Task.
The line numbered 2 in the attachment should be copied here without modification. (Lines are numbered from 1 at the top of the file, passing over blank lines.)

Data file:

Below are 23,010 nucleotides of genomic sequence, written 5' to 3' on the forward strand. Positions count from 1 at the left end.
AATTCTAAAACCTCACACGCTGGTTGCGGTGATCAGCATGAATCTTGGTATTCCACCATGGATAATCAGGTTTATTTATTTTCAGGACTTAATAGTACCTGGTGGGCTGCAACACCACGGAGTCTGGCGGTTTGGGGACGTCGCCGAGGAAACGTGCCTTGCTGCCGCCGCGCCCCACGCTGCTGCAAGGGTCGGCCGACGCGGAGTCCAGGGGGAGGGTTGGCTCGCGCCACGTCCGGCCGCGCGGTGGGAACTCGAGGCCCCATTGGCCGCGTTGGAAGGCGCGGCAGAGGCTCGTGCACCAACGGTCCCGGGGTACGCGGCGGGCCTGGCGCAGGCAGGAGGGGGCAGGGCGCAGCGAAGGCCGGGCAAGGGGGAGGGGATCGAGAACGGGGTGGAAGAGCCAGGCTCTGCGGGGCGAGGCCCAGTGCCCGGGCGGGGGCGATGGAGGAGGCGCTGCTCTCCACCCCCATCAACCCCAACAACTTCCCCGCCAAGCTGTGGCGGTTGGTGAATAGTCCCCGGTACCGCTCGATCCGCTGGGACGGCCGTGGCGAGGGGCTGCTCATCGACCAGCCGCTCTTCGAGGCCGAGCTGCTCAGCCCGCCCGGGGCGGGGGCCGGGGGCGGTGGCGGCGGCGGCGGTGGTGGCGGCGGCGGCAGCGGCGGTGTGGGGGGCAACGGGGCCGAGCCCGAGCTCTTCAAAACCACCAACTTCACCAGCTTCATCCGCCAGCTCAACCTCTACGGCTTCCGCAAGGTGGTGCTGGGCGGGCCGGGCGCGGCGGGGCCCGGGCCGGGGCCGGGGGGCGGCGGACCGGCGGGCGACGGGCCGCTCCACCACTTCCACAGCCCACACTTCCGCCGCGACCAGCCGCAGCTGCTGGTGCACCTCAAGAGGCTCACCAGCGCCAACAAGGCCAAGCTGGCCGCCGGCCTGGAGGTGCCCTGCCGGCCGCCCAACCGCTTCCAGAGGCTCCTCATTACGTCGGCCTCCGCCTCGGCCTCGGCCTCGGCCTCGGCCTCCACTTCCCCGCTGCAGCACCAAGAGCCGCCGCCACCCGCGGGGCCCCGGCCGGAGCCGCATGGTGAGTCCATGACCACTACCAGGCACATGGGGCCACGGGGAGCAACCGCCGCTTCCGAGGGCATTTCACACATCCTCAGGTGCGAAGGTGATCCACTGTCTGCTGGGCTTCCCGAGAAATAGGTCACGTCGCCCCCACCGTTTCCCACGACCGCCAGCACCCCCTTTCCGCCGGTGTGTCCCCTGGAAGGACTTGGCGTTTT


AATTCTAAAACCTCACACGCTGGTTGCGGTGATCAGCATGAATCTTGGTATTCCACCATGGATAATCAGGTTTATTTATTTTCAGGACTTAATAGTACCTGGTGGGCTGCAACACCACGGAGTCTGGCGGTTTGGGGACGTCGCCGAGGAAACGTGCCTTGCTGCCGCCGCGCCCCACGCTGCTGCAAGGGTCGGCCGACGCGGAGTCCAGGGGGAGGGTTGGCTCGCGCCACGTCCGGCCGCGCGGTGGGAACTCGAGGCCCCATTGGCCGCGTTGGAAGGCGCGGCAGAGGCTCGTGCACCAACGGTCCCGGGGTACGCGGCGGGCCTGGCGCAGGCAGGAGGGGGCAGGGCGCAGCGAAGGCCGGGCAAGGGGGAGGGGATCGAGAACGGGGTGGAAGAGCCAGGCTCTGCGGGGCGAGGCCCAGTGCCCGGGCGGGGGCGATGGAGGAGGCGCTGCTCTCCACCCCCATCAACCCCAACAACTTCCCCGCCAAGCTGTGGCGGTTGGTGAATAGTCCCCGGTACCGCTCGATCCGCTGGGACGGCCGTGGCGAGGGGCTGCTCATCGACCAGCCGCTCTTCGAGGCCGAGCTGCTCAGCCCGCCCGGGGCGGGGGCCGGGGGCGGTGGCGGCGGCGGCGGTGGTGGCGGCGGCGGCAGCGGCGGTGTGGGGGGCAACGGGGCCGAGCCCGAGCTCTTCAAAACCACCAACTTCACCAGCTTCATCCGCCAGCTCAACCTCTACGGCTTCCGCAAGGTGGTGCTGGGCGGGCCGGGCGCGGCGGGGCCCGGGCCGGGGCCGGGGGGCGGCGGACCGGCGGGCGACGGGCCGCTCCACCACTTCCACAGCCCACACTTCCGCCGCGACCAGCCGCAGCTGCTGGTGCACCTCAAGAGGCTCACCAGCGCCAACAAGGCCAAGCTGGCCGCCGGCCTGGAGGTGCCCTGCCGGCCGCCCAACCGCTTCCAGAGGCTCCTCATTACGTCGGCCTCCGCCTCGGCCTCGGCCTCGGCCTCGGCCTCCACTTCCCCGCTGCAGCACCAAGAGCCGCCGCCACCCGCGGGGCCCCGGCCGGAGCCGCATGGTGAGTCCATGACCACTACCAGGCACATGGGGCCACGGGGAGCAACCGCCGCTTCCGAGGGCATTTCACACATCCTCAGGTGCGAAGGTGATCCACTGTCTGCTGGGCTTCCCGAGAAATAGGTCACGTCGCCCCCACCGTTTCCCACGACCGCCAGCACCCCCTTTCCGCCGGTGTGTCCCCTGGAAGGACTTGGCGTTTT